Raw Feeding Methodologies Explained
Some feeders strictly follow a whole prey diet, which is exactly what it reads like it is-feeding whole prey. The more common ways people raw feed, are a modified method called Prey Model Raw (PMR). Another feeding method is the Biologically Appropriate Raw Foods (BARF) diet which includes veggies, fruits, and other whole food supplements. Some feeders combine these models creating a hybrid known as PMR+. PMR+ feeders give their dogs vegetables and fruits, along with other forms of vitamins & minerals; but they add them (+) to the PMR ratios where with BARF; you reduce the amount of muscle meat you feed and count the vegetables and fruits into that ratio. PMR+ feeders take into account the Nutrient requirements for dogs (NRC standards) when building their dog’s meals. Caloric Feeding is yet another feeding methodology. When you feed your dog with the caloric method; you factor in how many kCals they should have and what kind of calories those are. This is an in depth method of raw feeding and many people use the NRC standards to decide how much of what those calories should be.
Each of these models uses what is called “feeding math” which factors your dog’s specific information to calculate how much of what you need to feed per meal/day. Visit each feeding methodology under raw feeding guides on the menu to learn more.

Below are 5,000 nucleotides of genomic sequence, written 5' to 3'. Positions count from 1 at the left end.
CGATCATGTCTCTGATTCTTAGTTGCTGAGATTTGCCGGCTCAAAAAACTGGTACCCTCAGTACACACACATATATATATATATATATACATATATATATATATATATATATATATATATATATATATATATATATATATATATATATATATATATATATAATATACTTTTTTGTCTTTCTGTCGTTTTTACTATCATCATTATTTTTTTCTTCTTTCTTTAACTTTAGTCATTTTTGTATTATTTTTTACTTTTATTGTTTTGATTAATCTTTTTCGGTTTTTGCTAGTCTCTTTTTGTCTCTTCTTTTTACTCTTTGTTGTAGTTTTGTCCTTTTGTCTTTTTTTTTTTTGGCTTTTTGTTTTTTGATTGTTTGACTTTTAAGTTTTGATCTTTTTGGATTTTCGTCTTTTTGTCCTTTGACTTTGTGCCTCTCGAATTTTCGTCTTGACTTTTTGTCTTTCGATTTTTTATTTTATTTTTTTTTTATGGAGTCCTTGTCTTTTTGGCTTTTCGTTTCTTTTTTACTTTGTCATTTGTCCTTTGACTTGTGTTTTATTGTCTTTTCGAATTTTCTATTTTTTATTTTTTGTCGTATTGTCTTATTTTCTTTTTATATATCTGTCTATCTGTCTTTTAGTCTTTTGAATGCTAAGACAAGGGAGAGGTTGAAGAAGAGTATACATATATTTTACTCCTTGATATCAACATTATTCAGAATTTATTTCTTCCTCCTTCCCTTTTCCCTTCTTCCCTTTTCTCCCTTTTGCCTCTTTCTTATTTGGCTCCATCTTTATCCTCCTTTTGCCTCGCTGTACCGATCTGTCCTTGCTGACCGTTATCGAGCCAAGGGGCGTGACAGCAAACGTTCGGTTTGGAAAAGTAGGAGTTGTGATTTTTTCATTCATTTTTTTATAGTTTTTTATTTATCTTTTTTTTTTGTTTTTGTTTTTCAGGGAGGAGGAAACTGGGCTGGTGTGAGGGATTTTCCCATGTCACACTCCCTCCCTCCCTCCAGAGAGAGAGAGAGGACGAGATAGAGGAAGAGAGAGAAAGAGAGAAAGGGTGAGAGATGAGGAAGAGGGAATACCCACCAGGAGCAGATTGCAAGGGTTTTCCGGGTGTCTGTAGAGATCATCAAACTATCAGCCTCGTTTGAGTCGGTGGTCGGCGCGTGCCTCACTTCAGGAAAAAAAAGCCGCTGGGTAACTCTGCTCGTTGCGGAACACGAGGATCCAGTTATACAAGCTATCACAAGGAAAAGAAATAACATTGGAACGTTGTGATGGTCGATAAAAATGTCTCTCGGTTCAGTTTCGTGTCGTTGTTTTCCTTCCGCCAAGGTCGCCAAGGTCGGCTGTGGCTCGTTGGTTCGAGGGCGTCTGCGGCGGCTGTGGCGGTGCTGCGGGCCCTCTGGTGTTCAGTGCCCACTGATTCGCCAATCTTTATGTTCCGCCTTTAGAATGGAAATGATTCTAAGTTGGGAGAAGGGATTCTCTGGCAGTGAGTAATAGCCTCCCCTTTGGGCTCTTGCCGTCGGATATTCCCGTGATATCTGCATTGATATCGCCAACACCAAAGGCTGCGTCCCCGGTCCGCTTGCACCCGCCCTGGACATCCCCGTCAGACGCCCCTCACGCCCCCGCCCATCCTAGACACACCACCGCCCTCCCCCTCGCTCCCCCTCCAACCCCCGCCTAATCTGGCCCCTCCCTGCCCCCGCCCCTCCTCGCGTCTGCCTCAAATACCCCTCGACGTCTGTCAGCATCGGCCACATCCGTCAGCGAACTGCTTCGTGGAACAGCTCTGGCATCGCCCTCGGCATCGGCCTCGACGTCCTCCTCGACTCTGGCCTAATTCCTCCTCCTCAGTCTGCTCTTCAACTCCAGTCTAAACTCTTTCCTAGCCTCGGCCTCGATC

The Common Transition Method
Ratio feeding is the most common way to transition your dog to a raw diet. The common numbers used to feed typical adult dogs is 2%-2.5% of their total body weight. This amount is used for maintaining your dog’s weight if they are a moderately active to active adult dog. Starting with 2%-2.5% and adjusting per your dog’s weight needs is the place to start. Depending on your dog’s breed, it’s life stage + activity level and also considering its metabolism; you may need to feed more or less. Our PMR Foundation Ratios Calculator will give you the ratios for your specific dog. You can click/press the link here or visit the calculators section on the menu.
If your dog is a working dog or lives in the extreme cold, you would likely adjust up. If your dog has a slow metabolism or is prone to holding weight, you may decide you want to adjust the feeding percentage down. There are further details on how to feed the proper amount of kCals for your dog and how to use the best foods to maximize fewer items needed; but it is important to get them transitioned over, and then work out the finite details.
When transitioning an adult dog to a raw diet, it is best to start by feeding individual foods one at a time. By introducing foods this way, you will be able to more accurately determine what items your dog may or may not do well on.
SoCal Raw Fed Dogs doesn’t recommend using pre-made blends/grinds when transitioning an adult dog to a raw food diet; as you will be unable to judge what items your dog does or does not do well on.
While the end goal is to provide a fully balanced diet, you don’t want to rush straight into a broadly varying diet. It is imperative to allow your dog to become accustomed to the new foods they are being fed one at a time. Note: this does not hold true for puppies as they need a balanced diet from the start to ensure proper health and growth.
Weeks One – Two
It’s best to start with boneless white meat for the first couple of meals as they are easy for dogs to digest. Then, work towards feeding a bone-in white meat. You don’t want to go more than the first couple of meals without giving any bone to your dog. You can provide your transitioning dog with calcium via eggshell for the first couple of meals. Feed an egg with each meal in its entirety; the shell will provide calcium for the first couple of meals.